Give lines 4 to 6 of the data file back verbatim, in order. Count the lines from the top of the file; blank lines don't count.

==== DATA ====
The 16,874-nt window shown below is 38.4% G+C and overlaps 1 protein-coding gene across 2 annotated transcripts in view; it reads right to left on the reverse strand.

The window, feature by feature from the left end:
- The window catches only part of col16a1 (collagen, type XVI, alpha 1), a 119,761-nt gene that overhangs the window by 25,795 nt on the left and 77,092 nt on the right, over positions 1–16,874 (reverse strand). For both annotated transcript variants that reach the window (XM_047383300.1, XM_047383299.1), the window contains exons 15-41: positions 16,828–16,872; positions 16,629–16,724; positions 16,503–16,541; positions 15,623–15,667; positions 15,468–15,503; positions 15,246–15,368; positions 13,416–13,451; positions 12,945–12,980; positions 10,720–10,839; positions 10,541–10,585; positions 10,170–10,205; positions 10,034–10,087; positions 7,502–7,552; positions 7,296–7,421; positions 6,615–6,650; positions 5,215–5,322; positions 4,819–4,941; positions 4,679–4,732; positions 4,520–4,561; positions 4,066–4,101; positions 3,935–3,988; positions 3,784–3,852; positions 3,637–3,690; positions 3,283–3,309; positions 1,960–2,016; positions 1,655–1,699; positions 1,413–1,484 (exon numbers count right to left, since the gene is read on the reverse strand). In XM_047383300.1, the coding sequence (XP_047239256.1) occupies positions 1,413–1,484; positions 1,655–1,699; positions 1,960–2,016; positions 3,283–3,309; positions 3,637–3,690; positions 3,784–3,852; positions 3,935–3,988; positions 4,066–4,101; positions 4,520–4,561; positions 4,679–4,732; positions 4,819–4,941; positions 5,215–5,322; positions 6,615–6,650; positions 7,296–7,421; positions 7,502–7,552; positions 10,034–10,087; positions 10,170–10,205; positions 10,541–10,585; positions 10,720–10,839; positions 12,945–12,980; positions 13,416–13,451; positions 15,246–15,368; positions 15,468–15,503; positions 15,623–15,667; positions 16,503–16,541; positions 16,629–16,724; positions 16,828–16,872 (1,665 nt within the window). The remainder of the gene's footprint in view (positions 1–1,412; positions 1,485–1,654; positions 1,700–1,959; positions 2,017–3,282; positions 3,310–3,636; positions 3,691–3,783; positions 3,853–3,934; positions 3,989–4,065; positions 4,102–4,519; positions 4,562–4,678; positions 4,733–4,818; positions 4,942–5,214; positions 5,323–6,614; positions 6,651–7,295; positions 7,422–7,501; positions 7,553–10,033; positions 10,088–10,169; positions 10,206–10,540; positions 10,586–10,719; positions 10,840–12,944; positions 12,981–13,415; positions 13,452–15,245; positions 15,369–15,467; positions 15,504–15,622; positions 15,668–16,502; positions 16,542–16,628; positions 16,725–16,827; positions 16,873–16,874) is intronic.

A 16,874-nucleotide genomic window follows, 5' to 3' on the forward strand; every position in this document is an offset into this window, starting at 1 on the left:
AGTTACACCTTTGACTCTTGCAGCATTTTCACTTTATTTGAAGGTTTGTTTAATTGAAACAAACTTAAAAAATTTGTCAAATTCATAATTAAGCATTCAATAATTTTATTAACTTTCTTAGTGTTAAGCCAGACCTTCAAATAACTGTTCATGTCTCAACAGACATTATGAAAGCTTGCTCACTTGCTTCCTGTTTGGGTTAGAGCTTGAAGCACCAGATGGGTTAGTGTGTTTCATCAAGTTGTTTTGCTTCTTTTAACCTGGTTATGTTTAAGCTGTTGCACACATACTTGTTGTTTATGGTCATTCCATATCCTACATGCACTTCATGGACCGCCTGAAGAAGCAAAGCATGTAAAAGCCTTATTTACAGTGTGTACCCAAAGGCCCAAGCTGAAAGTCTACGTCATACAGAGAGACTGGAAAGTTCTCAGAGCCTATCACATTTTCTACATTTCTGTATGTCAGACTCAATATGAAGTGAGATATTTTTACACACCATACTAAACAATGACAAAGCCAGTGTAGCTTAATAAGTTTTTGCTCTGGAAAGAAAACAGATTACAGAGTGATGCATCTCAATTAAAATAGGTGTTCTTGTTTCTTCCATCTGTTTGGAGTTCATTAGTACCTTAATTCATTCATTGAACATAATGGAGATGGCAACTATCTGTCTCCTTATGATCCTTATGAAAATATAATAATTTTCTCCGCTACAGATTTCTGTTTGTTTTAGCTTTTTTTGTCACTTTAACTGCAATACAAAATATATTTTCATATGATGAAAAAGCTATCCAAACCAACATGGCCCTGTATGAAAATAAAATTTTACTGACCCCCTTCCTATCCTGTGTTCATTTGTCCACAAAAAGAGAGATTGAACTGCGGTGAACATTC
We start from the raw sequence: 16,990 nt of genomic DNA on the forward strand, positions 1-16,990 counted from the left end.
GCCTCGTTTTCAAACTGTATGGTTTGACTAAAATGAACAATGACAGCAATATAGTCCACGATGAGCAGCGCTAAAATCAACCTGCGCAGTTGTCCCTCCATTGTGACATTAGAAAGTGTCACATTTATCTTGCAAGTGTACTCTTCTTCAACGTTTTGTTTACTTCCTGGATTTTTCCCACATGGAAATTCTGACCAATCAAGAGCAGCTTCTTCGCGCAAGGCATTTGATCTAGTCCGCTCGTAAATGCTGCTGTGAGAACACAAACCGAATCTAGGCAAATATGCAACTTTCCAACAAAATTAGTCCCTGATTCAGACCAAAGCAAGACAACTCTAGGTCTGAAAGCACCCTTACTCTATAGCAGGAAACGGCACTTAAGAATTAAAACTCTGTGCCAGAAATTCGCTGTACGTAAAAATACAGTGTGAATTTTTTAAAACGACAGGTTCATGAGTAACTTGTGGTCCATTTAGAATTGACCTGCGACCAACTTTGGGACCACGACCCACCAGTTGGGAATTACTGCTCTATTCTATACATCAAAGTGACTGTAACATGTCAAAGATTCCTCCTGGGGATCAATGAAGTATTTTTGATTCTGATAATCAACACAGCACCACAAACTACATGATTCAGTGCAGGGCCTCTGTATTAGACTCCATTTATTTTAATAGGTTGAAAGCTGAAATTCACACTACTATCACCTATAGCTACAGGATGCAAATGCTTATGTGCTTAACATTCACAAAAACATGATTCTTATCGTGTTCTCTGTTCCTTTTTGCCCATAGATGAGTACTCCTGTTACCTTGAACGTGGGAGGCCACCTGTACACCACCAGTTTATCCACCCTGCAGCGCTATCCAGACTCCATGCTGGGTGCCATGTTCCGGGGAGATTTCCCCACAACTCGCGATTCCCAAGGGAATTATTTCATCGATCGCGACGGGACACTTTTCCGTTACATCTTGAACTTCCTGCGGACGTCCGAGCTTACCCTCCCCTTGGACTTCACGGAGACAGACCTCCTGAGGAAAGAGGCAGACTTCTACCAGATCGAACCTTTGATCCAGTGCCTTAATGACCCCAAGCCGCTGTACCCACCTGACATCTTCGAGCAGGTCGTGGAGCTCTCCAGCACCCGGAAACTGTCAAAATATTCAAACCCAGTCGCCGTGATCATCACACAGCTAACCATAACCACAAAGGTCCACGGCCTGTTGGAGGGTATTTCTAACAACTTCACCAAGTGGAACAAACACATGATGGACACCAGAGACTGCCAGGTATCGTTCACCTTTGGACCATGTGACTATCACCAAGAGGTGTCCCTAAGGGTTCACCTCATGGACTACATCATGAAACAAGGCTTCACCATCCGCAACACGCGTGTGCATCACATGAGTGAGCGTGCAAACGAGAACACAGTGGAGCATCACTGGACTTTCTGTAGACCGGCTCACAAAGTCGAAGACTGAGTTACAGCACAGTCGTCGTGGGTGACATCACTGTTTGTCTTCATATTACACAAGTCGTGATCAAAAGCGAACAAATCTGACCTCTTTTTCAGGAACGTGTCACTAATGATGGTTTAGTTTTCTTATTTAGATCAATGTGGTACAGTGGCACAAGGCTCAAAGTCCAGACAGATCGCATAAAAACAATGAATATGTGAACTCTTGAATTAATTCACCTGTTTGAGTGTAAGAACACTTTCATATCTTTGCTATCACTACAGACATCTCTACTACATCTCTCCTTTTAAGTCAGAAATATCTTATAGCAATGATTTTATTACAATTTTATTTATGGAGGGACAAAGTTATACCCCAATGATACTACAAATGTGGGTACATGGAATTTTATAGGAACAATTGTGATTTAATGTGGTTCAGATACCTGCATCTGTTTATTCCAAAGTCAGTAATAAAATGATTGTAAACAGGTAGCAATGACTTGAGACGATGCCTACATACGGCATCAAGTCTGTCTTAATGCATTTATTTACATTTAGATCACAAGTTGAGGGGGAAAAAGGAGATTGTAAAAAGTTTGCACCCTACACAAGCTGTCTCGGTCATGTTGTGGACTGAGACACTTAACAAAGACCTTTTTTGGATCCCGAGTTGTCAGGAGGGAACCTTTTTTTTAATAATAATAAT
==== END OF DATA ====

A 16,874-nucleotide genomic window follows, 5' to 3' on the forward strand; every position in this document is an offset into this window, starting at 1 on the left:
AGTTACACCTTTGACTCTTGCAGCATTTTCACTTTATTTGAAGGTTTGTTTAATTGAAACAAACTTAAAAAATTTGTCAAATTCATAATTAAGCATTCAATAATTTTATTAACTTTCTTAGTGTTAAGCCAGACCTTCAAATAACTGTTCATGTCTCAACAGACATTATGAAAGCTTGCTCACTTGCTTCCTGTTTGGGTTAGAGCTTGAAGCACCAGATGGGTTAGTGTGTTTCATCAAGTTGTTTTGCTTCTTTTAACCTGGTTATGTTTAAGCTGTTGCACACATACTTGTTGTTTATGGTCATTCCATATCCTACATGCACTTCATGGACCGCCTGAAGAAGCAAAGCATGTAAAAGCCTTATTTACAGTGTGTACCCAAAGGCCCAAGCTGAAAGTCTACGTCATACAGAGAGACTGGAAAGTTCTCAGAGCCTATCACATTTTCTACATTTCTGTATGTCAGACTCAATATGAAGTGAGATATTTTTACACACCATACTAAACAATGACAAAGCCAGTGTAGCTTAATAAGTTTTTGCTCTGGAAAGAAAACAGATTACAGAGTGATGCATCTCAATTAAAATAGGTGTTCTTGTTTCTTCCATCTGTTTGGAGTTCATTAGTACCTTAATTCATTCATTGAACATAATGGAGATGGCAACTATCTGTCTCCTTATGATCCTTATGAAAATATAATAATTTTCTCCGCTACAGATTTCTGTTTGTTTTAGCTTTTTTTGTCACTTTAACTGCAATACAAAATATATTTTCATATGATGAAAAAGCTATCCAAACCAACATGGCCCTGTATGAAAATAAAATTTTACTGACCCCCTTCCTATCCTGTGTTCATTTGTCCACAAAAAGAGAGATTGAACTGCGGTGAACATTC
We start from the raw sequence: 16,990 nt of genomic DNA on the forward strand, positions 1-16,990 counted from the left end.